Gene Detroyer

COVID-19 certainly has accelerated trends. But negative trends in traffic have existed since online became a retail factor.

Let’s imagine for the 2020 holiday season you do all your shopping online. You do it early so there is no stress about getting the presents delivered on time. The gifts you buy are every bit as successful to the recipients as they were in the past. And if they are not, you just give them the instructions to mail them back and choose something else.

Holiday season 2021 comes. Why would you go back to the old way?

The downturn in retail traffic (crowds) that was predicted is at least five years ahead of trend.

Cathy Hotka

Retailers are resourceful and have shown great flexibility. One of the questions to be answered is how customer habits will change; will people give fewer gifts? If families don’t get together, will splurges on food be irrelevant? I trust retailers to do the right thing, but their success isn’t guaranteed.

Mohamed Amer, PhD

The CDC announcement is a non-event. As previously discussed here, many retailers are preparing for earlier holiday sales and maintaining a safe shopping environment. The wild cards include the timing, sites, and pace of a second COVID-19 wave, the severity of the flu season, and consumers’ frustrations with restrictions on their favorite seasonal activity: shopping for deals. Many will opt for ordering online, and let’s see if the delivery networks can handle the record number of deliveries this holiday season.

Ryan Grogman

I wouldn’t underestimate the amount of people who won’t listen to common sense and will head out to crowded malls en masse to continue their annual tradition of holiday shopping in person. That being said, it’s a near certainty that stores won’t be as crowded as in years past, and that online shopping will be up dramatically as a percentage of holiday sales. And like other convenience and safety practices adopted during 2020, new entrants to the digital holiday shopping experience will likely see the benefit long-term and increase their percentage of clicks-vs-bricks shopping going forward.

Laura Davis-Taylor
Laura Davis-Taylor
Founder, Branded Ground
1 year 9 months ago

I’m on your bus Ryan, I think it remains to be seen. People are hard to predict and we’re all desperate for some sense of normality. For those that are proactively playing it safe, we’re getting used to taking responsibility for our own safety as we head out to stores. Which stores we go to, however, is the potential wild card. Will malls see less traffic, opting for more open and accessible stores? Will we see more local stores getting support? Or will folks flock to retailers with more trusted safety protocols? I do believe we will have less traffic, but culture code is a powerful lure–and nothing has more emotional pull than the holiday season. This is going to be interesting to watch.

Rich Kizer

I have repeatedly said that the mood of the public, affected by the health threats we face every day, is like getting a birthday cake without the icing. They want to get out.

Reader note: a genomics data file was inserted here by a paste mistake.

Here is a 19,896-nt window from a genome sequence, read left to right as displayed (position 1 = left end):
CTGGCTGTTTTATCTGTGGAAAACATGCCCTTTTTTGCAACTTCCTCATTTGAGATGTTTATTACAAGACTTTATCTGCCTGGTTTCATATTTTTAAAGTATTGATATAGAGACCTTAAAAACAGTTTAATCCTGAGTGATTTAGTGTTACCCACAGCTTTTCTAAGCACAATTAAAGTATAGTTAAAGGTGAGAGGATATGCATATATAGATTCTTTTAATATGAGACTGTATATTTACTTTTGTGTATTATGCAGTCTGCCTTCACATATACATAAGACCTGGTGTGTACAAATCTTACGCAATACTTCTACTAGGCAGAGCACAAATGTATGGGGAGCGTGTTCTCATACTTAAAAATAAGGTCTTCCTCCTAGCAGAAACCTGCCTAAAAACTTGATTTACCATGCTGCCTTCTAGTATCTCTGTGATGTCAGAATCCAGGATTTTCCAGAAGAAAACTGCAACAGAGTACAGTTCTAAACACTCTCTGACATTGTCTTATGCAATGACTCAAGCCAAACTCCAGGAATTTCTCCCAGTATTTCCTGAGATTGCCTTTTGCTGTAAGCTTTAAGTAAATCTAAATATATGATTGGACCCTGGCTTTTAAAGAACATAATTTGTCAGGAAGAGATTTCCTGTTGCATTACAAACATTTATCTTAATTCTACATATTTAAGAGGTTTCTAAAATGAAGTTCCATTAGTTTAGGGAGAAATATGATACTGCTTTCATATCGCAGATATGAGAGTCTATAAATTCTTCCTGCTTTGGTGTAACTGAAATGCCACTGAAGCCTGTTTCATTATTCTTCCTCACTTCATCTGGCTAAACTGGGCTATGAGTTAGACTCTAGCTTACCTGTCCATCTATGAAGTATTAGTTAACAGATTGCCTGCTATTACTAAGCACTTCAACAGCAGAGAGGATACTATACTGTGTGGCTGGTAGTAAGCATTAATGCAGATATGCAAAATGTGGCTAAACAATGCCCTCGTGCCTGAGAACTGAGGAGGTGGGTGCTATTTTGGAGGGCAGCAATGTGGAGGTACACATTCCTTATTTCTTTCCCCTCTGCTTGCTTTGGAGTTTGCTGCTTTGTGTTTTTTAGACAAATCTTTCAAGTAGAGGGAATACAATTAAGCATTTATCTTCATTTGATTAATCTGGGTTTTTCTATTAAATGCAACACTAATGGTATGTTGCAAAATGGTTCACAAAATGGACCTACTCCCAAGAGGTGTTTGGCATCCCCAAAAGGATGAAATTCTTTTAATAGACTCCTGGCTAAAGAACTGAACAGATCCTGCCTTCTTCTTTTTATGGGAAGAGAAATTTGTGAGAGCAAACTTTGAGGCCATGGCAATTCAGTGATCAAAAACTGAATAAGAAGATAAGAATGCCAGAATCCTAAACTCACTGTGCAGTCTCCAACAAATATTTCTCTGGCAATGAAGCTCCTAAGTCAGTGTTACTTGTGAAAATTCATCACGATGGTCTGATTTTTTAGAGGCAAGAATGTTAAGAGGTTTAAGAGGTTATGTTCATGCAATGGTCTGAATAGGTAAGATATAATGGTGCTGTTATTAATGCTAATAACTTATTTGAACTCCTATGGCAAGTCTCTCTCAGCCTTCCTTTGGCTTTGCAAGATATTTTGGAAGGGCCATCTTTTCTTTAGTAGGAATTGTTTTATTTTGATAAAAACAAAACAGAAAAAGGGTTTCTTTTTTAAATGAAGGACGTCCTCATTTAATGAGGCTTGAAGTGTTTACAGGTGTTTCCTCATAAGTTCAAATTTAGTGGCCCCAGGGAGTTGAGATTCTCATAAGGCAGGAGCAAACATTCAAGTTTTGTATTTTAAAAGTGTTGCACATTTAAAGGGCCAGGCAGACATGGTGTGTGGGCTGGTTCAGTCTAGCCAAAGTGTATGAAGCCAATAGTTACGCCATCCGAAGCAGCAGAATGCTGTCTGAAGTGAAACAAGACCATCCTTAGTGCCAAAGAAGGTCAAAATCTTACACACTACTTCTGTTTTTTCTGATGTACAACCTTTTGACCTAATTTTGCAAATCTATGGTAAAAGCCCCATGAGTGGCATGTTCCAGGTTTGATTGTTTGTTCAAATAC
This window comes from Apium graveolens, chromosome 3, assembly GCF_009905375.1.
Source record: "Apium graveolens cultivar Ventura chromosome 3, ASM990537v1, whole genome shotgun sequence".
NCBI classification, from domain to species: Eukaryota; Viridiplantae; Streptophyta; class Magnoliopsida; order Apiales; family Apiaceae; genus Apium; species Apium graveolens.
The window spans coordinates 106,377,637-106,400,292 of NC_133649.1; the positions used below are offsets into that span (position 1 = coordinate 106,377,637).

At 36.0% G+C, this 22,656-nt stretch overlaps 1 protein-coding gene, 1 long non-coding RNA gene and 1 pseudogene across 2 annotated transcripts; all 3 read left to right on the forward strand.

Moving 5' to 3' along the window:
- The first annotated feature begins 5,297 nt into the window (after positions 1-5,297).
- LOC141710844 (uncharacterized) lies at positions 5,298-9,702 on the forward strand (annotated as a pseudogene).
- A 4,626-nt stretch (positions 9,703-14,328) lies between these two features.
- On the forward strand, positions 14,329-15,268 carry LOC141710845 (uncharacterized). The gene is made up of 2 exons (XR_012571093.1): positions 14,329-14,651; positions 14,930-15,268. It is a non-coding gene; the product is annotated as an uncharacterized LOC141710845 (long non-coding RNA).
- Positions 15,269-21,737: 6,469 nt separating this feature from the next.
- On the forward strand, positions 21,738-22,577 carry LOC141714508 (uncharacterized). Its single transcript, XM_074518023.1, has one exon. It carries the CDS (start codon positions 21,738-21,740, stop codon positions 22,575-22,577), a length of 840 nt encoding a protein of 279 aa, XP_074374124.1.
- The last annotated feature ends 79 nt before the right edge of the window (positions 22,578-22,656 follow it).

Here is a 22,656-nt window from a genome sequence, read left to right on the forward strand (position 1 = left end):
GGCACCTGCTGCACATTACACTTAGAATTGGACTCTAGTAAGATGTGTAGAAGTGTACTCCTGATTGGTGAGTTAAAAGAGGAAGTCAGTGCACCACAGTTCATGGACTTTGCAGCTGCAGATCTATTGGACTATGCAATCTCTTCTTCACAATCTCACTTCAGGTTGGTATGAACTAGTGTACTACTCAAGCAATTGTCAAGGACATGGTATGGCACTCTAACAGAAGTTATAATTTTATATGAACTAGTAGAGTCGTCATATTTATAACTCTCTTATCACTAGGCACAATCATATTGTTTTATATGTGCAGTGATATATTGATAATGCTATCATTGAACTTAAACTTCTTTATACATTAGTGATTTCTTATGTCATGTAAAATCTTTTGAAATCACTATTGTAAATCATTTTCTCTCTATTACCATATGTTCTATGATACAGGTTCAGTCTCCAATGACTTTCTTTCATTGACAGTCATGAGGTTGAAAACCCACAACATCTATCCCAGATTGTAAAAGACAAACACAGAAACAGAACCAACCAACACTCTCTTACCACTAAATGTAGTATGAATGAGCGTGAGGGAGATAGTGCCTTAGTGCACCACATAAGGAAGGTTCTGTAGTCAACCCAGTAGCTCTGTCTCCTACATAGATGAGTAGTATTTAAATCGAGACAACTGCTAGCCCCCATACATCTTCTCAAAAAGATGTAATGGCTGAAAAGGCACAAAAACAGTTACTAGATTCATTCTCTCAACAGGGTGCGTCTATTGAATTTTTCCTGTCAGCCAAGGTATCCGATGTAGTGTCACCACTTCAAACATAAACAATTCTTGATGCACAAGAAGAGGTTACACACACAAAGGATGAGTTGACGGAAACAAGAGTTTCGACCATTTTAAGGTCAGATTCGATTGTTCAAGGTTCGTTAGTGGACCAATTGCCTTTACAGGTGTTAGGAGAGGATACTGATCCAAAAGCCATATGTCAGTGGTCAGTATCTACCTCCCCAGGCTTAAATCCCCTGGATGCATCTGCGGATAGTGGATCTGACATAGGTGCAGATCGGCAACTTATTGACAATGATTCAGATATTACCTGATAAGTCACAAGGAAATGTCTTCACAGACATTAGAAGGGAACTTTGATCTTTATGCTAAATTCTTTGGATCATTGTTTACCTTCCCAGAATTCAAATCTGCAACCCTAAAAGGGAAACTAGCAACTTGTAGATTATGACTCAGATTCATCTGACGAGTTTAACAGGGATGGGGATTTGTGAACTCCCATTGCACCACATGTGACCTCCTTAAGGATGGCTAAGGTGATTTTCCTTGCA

Customers will shop the stores, but I think that in the back of their minds will be thoughts and fears of threats to their health, which could shrink the average time in the store, thus affecting the size of sales. The approach will be to shop for specifics and get out of threatening environments.

Andrew Blatherwick

The question is really more, can online retail manage the volumes over the holiday season if the same level of increase is experienced for online shopping as happened in the early days of the pandemic?

With retailers having to protect staff, not let them get too close to each other, limit the numbers in a warehouse at one time, etc., it is questionable how online retailers will be able to meet the volumes required to take up an additional 25 to 35 percent of sales during a holiday period. During last year’s holiday season, when increases were nothing like this year, many online retailers struggled to cope and that was without working restrictions in the warehouse. There is also the difficulty of physically distributing that volume of product in a short space of time. If the season is not significantly extended then there will be a lot of people celebrating Thanksgiving in December and Christmas in January.

Shep Hyken

Americans (and others around the world) have become used to shopping online. Anyone that would have normally made it out on Black Friday – or any other crowded shopping time throughout the holiday season, such as weekday evenings and weekends – now knows how to shop online. They will adjust their traditional habits accordingly and make their usual purchases however they feel is most safe and convenient. As for future holiday seasons, if the world is safe and people are comfortable going back to malls, we’ll see a trend going back to brick-and-mortar, but it may not get back to 100 percent of what we’ve seen pre-COVID-19. Online shoppers will continue to shop online and that traditional in-store shoppers will buy both in-store and online. This would have happened anyway. COVID-19 just moved up the timeline.

Jasmine Glasheen

There are people/consumers out there who are indignant. These people will not heed CDC recommendations of any sort. If given the chance, this demographic will visit any stores that are open over Black Friday to fight for deals and fight about wearing their masks.

Black Friday has always been chaotic. The responsibility falls on retailers to keep consumers and employees safe. I’d opt for online sales or curbside pickup during this tumultuous year.